Editor’s Note: Nonprofits vary widely in terms of their impacts, both intended and unintended, on the communities in which they are located. This argues for a discriminating approach to the issue of PILOTS. In Connecticut, for instance, Yale University’s $12.1 billion endowment stands in stark contrast to the condition of the 32.6 percent of New Haven children living below the official poverty line (U.S. Census 2000). Yale University now contributes $18 million in annual PILOT payments and an additional $2 million in non-exempt real estate taxes to New Haven, making it New Haven’s second largest taxpayer. A healthy PILOT payment ensures that the local community is not, by virtue of foregone local taxes, subsidizing to an unfair degree the broadly accrued public benefit of educating a student body that comes from and will eventually locate themselves all over the world.
The assets of U.S. nonprofits have grown significantly in the last decade, and now exceed $1.6 trillion (not including private foundations or religious congregations).1 Since land and buildings make up the largest part of these charitable assets, and are traditionally exempt from paying property taxes, changes in state and local property tax policy have major implications for nonprofits as they do for the tax bases of municipalities where a good portion of property is held by large institutional nonprofits such as universities and hospitals.
In the current recession, 45 states are facing 2002 budget deficits totaling $40 billion, and the fiscal pain is just beginning. Cutting state aid to local governments is a common response to deficits, further squeezing already strapped city budgets. Facing difficult choices between laying off public employees and programs or raising taxes, many local governments would prefer a third path: to broaden the base by adding additional property to the tax rolls.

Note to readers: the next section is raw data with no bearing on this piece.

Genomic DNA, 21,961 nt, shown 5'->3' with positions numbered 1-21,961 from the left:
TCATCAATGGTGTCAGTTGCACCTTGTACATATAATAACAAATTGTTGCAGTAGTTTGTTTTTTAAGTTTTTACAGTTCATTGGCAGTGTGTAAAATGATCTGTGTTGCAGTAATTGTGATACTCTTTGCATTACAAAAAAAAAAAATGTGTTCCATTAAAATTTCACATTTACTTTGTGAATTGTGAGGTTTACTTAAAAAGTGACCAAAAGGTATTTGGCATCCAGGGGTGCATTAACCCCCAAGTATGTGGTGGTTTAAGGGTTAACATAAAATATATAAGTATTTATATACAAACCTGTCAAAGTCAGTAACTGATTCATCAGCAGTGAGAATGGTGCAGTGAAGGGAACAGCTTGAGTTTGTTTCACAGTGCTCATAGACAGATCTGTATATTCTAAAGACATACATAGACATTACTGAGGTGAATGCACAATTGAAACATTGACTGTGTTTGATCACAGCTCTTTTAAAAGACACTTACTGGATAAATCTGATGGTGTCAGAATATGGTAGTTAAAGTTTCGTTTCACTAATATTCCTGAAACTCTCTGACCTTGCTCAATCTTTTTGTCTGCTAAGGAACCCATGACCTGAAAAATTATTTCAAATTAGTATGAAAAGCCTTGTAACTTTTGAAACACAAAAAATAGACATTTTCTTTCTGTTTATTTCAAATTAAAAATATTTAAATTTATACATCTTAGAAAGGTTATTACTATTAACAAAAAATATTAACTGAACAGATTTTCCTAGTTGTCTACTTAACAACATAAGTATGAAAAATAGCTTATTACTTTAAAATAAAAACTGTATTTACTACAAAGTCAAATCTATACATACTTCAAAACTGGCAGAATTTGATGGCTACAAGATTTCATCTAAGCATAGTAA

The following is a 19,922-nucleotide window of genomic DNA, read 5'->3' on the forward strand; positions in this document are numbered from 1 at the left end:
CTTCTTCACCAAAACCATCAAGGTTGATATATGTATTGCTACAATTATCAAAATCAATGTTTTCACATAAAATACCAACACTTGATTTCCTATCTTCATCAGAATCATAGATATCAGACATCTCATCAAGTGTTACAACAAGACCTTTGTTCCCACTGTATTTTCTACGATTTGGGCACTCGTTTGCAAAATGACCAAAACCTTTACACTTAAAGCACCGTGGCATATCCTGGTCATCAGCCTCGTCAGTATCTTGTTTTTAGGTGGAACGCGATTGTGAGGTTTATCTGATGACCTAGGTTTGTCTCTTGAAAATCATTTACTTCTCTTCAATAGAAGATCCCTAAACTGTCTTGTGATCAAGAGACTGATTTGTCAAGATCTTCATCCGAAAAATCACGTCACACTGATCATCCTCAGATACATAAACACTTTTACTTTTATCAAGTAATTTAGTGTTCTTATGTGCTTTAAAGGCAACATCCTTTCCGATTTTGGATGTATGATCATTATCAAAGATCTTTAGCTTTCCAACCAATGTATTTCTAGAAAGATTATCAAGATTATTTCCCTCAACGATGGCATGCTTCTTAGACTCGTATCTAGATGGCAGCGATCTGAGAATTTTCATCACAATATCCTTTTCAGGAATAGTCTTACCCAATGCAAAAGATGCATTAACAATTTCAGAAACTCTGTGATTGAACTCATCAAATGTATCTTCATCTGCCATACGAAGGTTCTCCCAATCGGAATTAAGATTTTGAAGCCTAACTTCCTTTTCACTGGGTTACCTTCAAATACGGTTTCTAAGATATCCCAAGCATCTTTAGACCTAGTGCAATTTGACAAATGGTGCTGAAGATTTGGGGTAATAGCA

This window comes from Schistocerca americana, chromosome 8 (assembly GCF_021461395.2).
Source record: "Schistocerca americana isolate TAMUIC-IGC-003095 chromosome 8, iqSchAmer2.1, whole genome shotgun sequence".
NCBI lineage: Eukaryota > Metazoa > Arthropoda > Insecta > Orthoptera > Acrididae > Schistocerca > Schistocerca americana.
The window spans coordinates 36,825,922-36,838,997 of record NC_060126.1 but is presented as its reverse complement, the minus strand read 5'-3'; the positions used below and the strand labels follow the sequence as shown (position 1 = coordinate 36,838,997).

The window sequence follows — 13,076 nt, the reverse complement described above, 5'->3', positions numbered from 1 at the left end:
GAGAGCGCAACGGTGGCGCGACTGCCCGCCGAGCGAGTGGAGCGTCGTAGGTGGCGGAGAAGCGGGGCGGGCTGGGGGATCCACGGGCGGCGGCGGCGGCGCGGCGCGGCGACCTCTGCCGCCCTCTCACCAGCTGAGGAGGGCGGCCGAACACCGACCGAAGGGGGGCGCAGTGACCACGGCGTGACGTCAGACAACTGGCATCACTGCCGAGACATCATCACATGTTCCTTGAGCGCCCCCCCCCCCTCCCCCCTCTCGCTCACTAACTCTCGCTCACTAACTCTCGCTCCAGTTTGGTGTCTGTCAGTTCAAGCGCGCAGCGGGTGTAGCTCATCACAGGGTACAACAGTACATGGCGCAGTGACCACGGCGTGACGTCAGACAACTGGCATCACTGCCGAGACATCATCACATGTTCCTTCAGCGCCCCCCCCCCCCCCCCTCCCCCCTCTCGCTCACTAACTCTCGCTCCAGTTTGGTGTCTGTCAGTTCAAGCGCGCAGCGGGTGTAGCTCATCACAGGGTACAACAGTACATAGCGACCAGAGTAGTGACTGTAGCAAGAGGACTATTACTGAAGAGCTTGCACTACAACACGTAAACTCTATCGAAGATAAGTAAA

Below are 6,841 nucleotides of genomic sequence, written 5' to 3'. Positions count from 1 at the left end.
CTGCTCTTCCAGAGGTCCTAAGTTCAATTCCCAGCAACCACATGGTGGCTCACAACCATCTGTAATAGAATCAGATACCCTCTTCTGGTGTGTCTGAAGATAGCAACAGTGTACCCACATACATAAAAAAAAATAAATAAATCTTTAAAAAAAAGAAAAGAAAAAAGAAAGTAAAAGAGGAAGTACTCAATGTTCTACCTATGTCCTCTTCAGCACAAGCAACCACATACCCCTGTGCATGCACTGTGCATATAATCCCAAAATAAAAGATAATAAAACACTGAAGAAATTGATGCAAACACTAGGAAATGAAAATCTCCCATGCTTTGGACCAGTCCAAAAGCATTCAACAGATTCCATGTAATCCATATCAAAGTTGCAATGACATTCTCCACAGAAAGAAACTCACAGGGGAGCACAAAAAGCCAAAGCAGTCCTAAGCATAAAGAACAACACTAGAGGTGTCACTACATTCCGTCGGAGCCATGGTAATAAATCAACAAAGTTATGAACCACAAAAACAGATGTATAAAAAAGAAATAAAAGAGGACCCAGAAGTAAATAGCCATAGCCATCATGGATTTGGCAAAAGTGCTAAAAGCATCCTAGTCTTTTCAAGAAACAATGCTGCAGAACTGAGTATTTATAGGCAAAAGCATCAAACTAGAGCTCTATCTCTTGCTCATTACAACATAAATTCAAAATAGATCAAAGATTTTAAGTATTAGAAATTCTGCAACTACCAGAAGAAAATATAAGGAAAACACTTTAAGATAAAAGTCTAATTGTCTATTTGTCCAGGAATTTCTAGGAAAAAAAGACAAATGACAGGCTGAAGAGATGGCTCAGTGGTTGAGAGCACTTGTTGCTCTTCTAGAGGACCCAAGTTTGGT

In 2001 this fiscal stress motivated Baltimore city officials to propose an eight percent “energy tax” targeted on charitable and religious institutions, and in the last year has led jurisdictions in Vermont, Minnesota and Pennsylvania (among others) to seek taxes, fees and “voluntary” payments from nonprofits. In Montpelier, Vermont, where the recent solicitation of payments truly was voluntary, few, if any, nonprofits agreed to pay. In Baltimore, on the other hand, the tax proposal was dropped when the largest nonprofit institutions, including Johns Hopkins University (the city’s largest employer), agreed to make “voluntary” payments of $20 million to the city over four years.
Similar payments are made by nonprofit colleges, hospitals and museums in many parts of the U.S., but why? What would lead tax-exempt organizations to agree to make such substantial “voluntary” payments to local governments? The answer to that question, and how this tension will increasingly confront nonprofits, lies in a complex interaction of history, politics, law, local finance and public opinion.
The nonprofit defense to tax proposals has generally been that their charitable activities benefit the public through their services, that they have limited funds, that donors do not expect their contributions to be taxed, and that they provide more public benefit with their resources than would be possible with their tax dollars. While benefit to the public is generally a strong argument for tax exemption, the contrast between strapped city budgets in New Haven and Baltimore, and growing, well-endowed nonprofit institutions such as Yale and Johns Hopkins is vast.
This growing tension was the genesis for Property-Tax Exemption for Charities, a new book edited by Evelyn Brody, a law professor at Chicago-Kent College of Law (published by the Urban Institute Press). This book places the 50-state varieties of nonprofit property tax exemption in context, including a detailed examination of the administration of PILOTs in Philadelphia and Hartford. The Philadelphia experience is a clear illustration of the forces at work on both sides of the issue, and the financial and public relations ramifications.